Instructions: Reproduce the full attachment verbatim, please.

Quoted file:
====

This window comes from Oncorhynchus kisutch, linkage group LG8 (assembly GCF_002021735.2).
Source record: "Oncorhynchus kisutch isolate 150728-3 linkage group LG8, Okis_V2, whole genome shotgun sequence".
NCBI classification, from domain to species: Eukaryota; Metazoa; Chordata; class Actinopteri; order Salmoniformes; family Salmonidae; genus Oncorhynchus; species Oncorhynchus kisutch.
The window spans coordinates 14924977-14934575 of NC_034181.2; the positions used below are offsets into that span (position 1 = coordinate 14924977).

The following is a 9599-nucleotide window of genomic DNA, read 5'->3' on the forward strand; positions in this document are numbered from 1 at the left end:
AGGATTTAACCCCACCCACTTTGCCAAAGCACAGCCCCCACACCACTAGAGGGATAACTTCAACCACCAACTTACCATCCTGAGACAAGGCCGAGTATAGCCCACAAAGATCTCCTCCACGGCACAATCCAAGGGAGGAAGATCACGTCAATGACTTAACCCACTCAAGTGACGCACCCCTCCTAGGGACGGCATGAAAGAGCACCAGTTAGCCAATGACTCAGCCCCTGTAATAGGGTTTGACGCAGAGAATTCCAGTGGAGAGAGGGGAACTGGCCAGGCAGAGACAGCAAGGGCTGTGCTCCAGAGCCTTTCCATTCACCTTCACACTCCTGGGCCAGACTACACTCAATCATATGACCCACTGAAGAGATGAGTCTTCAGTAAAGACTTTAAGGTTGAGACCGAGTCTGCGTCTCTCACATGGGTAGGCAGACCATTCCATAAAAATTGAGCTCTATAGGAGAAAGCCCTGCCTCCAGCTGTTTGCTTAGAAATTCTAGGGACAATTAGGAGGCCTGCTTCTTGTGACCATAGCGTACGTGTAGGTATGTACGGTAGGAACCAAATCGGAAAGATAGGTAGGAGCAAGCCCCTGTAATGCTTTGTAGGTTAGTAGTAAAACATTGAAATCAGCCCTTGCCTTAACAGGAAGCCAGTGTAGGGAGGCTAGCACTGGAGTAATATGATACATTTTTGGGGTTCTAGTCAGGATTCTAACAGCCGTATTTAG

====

This window comes from Oncorhynchus kisutch, linkage group LG8 (assembly GCF_002021735.2).
Source record: "Oncorhynchus kisutch isolate 150728-3 linkage group LG8, Okis_V2, whole genome shotgun sequence".
NCBI classification, from domain to species: Eukaryota; Metazoa; Chordata; class Actinopteri; order Salmoniformes; family Salmonidae; genus Oncorhynchus; species Oncorhynchus kisutch.
The window spans coordinates 14924977-14934575 of NC_034181.2; the positions used below are offsets into that span (position 1 = coordinate 14924977).

The following is a 9599-nucleotide window of genomic DNA, read 5'->3' on the forward strand; positions in this document are numbered from 1 at the left end:
AGGATTTAACCCCACCCACTTTGCCAAAGCACAGCCCCCACACCACTAGAGGGATAACTTCAACCACCAACTTACCATCCTGAGACAAGGCCGAGTATAGCCCACAAAGATCTCCTCCACGGCACAATCCAAGGGAGGAAGATCACGTCAATGACTTAACCCACTCAAGTGACGCACCCCTCCTAGGGACGGCATGAAAGAGCACCAGTTAGCCAATGACTCAGCCCCTGTAATAGGGTTTGACGCAGAGAATTCCAGTGGAGAGAGGGGAACTGGCCAGGCAGAGACAGCAAGGGCTGTGCTCCAGAGCCTTTCCATTCACCTTCACACTCCTGGGCCAGACTACACTCAATCATATGACCCACTGAAGAGATGAGTCTTCAGTAAAGACTTTAAGGTTGAGACCGAGTCTGCGTCTCTCACATGGGTAGGCAGACCATTCCATAAAAATTGAGCTCTATAGGAGAAAGCCCTGCCTCCAGCTGTTTGCTTAGAAATTCTAGGGACAATTAGGAGGCCTGCTTCTTGTGACCATAGCGTACGTGTAGGTATGTACGGTAGGAACCAAATCGGAAAGATAGGTAGGAGCAAGCCCCTGTAATGCTTTGTAGGTTAGTAGTAAAACATTGAAATCAGCCCTTGCCTTAACAGGAAGCCAGTGTAGGGAGGCTAGCACTGGAGTAATATGATACATTTTTGGGGTTCTAGTCAGGATTCTAACAGCCGTATTTAG